WILLIAM KENTRIDGE The Refusal of Time
The Metropolitan Museum of Art | Oct 22, 2013 – May 11, 2014
William Kentridge’s The Refusal of Time, which debuted in dOCUMENTA (13) in 2012, is a multi-channel video and sculpture installation that, at first, seems an evolution of the artist’s ability to craft complicated allegories of the struggle between the personal and the political. Kentridge came to prominence in the 1990s with his idiosyncratic short films of animated drawings and collage that served as an exegesis for his experience growing up white in apartheid South Africa.
In Refusal, the artist brings themes developed in these earlier works to a more phenomenal and aggressively embodied staging. The room-sized installation is presented like a black box theater in between set strikes. Traces of gaffer tape and scribbled on post-it notes with set directions are randomly placed on leaning panels of uneven size. Four walls comprise the screens that support the video portion of the piece: a film/animation that cycles clockwise around the viewer. In the center of the room, amidst a scattering of bolted-down chairs, sits a large, mostly wooden machine with elbowing camshafts and a regularly extruding wooden bellows. The inspiration for naming this contraption was apparently a Dickens quote from Hard Times in which Dickens describes a Victorian industrial machine looking like an ominously nodding elephant. The video unfolds in a manic, 30-minute sequence (while the “elephant” cycles incessantly) which ranges from drawn animations to real-life tableaus. Many poetic touches are evident throughout, as when Kentridge deploys what looks to be a player piano roll of slotted paper as a type of encoded rain.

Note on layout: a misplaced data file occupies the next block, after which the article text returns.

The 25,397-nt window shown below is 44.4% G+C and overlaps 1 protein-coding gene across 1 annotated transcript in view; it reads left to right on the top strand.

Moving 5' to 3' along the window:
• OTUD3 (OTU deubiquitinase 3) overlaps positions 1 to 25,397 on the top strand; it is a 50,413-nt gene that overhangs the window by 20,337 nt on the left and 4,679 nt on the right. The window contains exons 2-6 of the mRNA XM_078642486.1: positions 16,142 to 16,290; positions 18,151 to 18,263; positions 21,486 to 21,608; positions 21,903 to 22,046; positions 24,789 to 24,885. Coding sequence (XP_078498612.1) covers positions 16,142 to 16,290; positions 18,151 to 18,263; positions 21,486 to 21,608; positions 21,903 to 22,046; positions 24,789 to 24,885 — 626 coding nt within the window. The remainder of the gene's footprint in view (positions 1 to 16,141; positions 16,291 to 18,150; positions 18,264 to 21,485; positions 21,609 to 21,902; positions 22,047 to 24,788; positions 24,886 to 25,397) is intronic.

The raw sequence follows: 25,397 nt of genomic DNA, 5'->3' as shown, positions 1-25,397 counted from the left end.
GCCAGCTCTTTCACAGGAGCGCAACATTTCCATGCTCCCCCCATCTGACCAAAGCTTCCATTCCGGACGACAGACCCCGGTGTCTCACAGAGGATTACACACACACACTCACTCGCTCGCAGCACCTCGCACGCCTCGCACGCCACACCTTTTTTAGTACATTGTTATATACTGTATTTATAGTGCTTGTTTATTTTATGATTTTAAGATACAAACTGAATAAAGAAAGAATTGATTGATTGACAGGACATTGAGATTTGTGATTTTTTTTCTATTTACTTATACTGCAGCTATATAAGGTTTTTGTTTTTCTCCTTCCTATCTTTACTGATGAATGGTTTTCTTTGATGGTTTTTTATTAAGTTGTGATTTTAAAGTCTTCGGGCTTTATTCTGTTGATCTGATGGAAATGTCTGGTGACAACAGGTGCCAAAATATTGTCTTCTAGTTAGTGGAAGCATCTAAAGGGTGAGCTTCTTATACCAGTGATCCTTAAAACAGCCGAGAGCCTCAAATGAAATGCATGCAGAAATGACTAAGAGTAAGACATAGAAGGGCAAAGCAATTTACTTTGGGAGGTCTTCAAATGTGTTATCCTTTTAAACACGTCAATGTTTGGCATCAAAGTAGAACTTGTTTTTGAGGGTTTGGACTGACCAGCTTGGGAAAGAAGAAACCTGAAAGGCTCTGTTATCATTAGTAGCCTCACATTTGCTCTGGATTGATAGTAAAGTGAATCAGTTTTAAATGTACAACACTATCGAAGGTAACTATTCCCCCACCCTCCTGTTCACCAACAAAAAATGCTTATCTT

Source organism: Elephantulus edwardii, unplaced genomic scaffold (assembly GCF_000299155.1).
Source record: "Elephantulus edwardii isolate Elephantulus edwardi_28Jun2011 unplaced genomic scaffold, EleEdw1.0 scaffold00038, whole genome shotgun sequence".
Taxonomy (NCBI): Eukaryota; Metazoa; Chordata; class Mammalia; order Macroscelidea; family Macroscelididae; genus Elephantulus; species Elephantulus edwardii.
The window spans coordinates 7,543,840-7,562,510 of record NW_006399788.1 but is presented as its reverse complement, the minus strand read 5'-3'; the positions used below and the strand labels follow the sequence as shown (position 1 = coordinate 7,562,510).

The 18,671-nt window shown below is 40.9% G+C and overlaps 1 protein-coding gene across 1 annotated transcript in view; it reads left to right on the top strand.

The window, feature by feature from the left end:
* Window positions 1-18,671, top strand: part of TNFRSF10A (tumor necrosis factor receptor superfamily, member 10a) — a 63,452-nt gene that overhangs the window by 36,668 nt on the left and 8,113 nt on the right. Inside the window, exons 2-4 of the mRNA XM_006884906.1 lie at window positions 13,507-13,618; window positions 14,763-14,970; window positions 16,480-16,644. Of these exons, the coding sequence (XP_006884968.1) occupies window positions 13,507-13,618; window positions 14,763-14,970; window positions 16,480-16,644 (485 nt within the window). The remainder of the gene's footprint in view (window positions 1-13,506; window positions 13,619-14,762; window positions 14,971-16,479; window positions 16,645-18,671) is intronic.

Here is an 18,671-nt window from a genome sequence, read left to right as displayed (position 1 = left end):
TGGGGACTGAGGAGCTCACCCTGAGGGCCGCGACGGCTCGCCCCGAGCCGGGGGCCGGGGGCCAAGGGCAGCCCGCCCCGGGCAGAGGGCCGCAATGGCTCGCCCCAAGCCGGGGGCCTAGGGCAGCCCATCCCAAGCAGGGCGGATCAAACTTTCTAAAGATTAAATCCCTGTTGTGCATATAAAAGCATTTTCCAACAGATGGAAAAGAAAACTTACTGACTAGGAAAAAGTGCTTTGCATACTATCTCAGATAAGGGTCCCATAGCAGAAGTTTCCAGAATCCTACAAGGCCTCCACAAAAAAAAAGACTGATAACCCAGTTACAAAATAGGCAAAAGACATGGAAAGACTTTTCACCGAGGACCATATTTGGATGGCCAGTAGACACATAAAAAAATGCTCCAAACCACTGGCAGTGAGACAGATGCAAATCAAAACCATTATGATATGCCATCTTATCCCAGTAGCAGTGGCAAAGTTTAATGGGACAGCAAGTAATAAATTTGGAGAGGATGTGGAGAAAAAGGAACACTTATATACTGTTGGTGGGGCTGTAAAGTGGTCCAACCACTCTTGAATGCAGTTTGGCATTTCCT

Kentridge is a canny conductor of aleatory meaning, employing a range of symbols that often juxtapose the quotidian with the cosmic. He tends to craft stuttering, awkward, collaged translations between individual and socialized experience. His tactics are implicitly, and often explicitly, modeled on Dada histrionics. The absurdist theater of Jarry, the cosmic interiority of Cornell, the revolutionary poetry of Mayakovsky, and satirical social studies by Gogol all haunt his imagery in turns. He also seems to favor early silent film genres like the experiments of Georges Méliès and even perhaps Mack Sennett’s antic films. Aspects of each of these influences are apparent in the installation.